On May 13, 1981, after Pope St. John Paul II was shot, his thoughts were focused on his Brown Scapular, a sacramental consisting of two small pieces of cloth attached with string or cloth and worn so that the cloths hang down across the chest and back, with the bands across the shoulders, as a reminder to live a Christian life.
“Just before the Holy Father was operated on, he told the doctors, ‘Don’t take off the scapular.’ And the surgeons left it on,” Father Mariano Cera reported in Inside the Vatican magazine.
John Paul II’s devotion to the scapular began in childhood. Later, a photo taken during a work break with co-workers shows young factory worker Karol Wojtyla wearing a very visible scapular.
The Church celebrates the feast of Our Lady of Mount Carmel — and the scapular — each July 16. On this date in 1251 Mary appeared to St. Simon Stock in Aylesford, England.
“Take this scapular: It shall be a sign of salvation, a protection in danger and a pledge of peace. Whosoever dies wearing this scapular shall not suffer eternal fire,” our Blessed Mother promised the holy prior general of the Carmelite order.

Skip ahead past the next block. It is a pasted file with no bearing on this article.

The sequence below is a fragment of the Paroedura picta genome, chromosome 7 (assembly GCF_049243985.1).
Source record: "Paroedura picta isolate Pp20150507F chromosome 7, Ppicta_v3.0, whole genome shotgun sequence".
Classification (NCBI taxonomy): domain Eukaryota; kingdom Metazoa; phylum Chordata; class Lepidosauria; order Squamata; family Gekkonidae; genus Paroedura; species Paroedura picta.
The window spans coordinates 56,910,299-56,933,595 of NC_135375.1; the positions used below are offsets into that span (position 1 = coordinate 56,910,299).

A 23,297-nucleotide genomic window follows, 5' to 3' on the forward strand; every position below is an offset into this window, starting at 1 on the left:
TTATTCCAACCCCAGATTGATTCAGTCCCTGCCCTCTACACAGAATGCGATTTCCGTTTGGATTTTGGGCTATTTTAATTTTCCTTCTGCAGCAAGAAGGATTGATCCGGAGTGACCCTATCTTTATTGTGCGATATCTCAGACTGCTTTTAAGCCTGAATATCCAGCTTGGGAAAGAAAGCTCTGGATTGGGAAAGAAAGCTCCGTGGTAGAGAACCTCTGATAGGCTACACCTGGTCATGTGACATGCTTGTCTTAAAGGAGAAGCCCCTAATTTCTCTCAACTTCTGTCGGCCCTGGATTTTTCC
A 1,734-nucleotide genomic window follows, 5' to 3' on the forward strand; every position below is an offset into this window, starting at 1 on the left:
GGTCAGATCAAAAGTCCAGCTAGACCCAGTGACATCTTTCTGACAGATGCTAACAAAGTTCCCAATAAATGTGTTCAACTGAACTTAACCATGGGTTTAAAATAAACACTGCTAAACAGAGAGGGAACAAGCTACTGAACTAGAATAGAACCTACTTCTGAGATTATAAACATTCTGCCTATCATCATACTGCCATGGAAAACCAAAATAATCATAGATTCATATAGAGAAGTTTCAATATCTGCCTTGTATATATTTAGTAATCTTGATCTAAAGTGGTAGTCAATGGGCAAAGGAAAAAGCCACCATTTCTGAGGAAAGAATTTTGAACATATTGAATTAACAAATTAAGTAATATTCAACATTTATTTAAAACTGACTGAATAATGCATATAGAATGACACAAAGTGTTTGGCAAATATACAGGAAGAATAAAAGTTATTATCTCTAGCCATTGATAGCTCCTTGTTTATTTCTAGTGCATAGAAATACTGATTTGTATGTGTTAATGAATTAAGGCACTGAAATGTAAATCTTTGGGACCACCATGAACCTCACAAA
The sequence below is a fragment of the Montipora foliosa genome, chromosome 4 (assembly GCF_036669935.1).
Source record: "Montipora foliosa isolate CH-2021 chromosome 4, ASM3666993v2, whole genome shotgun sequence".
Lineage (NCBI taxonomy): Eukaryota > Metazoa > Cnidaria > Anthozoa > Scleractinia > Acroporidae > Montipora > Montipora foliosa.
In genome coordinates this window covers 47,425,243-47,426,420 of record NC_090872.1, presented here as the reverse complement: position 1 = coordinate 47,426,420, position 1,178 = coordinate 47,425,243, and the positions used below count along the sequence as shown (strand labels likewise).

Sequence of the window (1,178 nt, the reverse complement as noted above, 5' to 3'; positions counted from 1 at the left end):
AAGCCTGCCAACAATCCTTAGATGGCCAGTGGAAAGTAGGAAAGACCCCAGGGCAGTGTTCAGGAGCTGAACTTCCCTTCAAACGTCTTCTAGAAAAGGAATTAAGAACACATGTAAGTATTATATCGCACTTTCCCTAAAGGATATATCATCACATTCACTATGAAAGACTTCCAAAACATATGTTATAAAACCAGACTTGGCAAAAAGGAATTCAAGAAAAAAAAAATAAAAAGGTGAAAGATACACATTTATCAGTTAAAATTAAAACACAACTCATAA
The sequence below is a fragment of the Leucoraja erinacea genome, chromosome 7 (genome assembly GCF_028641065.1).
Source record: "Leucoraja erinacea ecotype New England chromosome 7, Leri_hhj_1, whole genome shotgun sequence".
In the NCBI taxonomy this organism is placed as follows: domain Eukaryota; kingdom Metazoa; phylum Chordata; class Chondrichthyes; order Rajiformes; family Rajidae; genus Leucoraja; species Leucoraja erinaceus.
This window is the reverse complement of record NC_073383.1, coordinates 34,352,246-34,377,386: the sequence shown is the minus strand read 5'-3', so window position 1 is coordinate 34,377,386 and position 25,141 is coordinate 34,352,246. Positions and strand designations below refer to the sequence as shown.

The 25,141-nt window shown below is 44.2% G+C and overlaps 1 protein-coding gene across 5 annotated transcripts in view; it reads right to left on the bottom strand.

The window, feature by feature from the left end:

Our Lady gave the scapular to the whole world, so that all her children can wear this “habit” as an outward sign of her love for them.
Garment With Message
The scapular “is a tangible symbol and sacramental of the deeper reality of Mary clothing and protecting us with her own mantle,” explained Carmelite Father Justin Francis Cinnante at the National Shrine of Our Lady of Mount Carmel (Carmelites.com). “It’s a sign of consecration to the Immaculate Heart of Mary and that Mary will assure the salvation of those devoted to her.”
He illustrated such protection with several stories. During a senior retreat at a high school last September, Father Cinnante gave students scapulars through an “enrollment.” Two days later, the campus minister told him that night a deer ran into the path of a senior driving home. His car ran into a ditch and rolled over twice. A policeman said he never saw someone survive such an accident. But the young man walked away without even a scratch.
“It’s not just physical miracles that take place under Our Lady’s mantle,” Father Cinnante added, “but how many times we’re protected from the evil one through the scapular.”
Terri Raciti, a devotee of the scapular and headmistress of St. Therese Classical Academy in Chester, New York, tells of a recent grace she attributes to the scapular. “We had a beautiful thing happen with a grandfather who converted on his deathbed,” she said. “When he was dying, we had him enrolled in the scapular. That was a blessing to us.” The family thanked Mary, because, she said, “for whoever is devoted to her, she would be our advocate in heaven.”
At St. Therese Classical Academy, Terri sees that the schoolchildren pray the Rosary daily and are enrolled in the scapular after their first Holy Communion.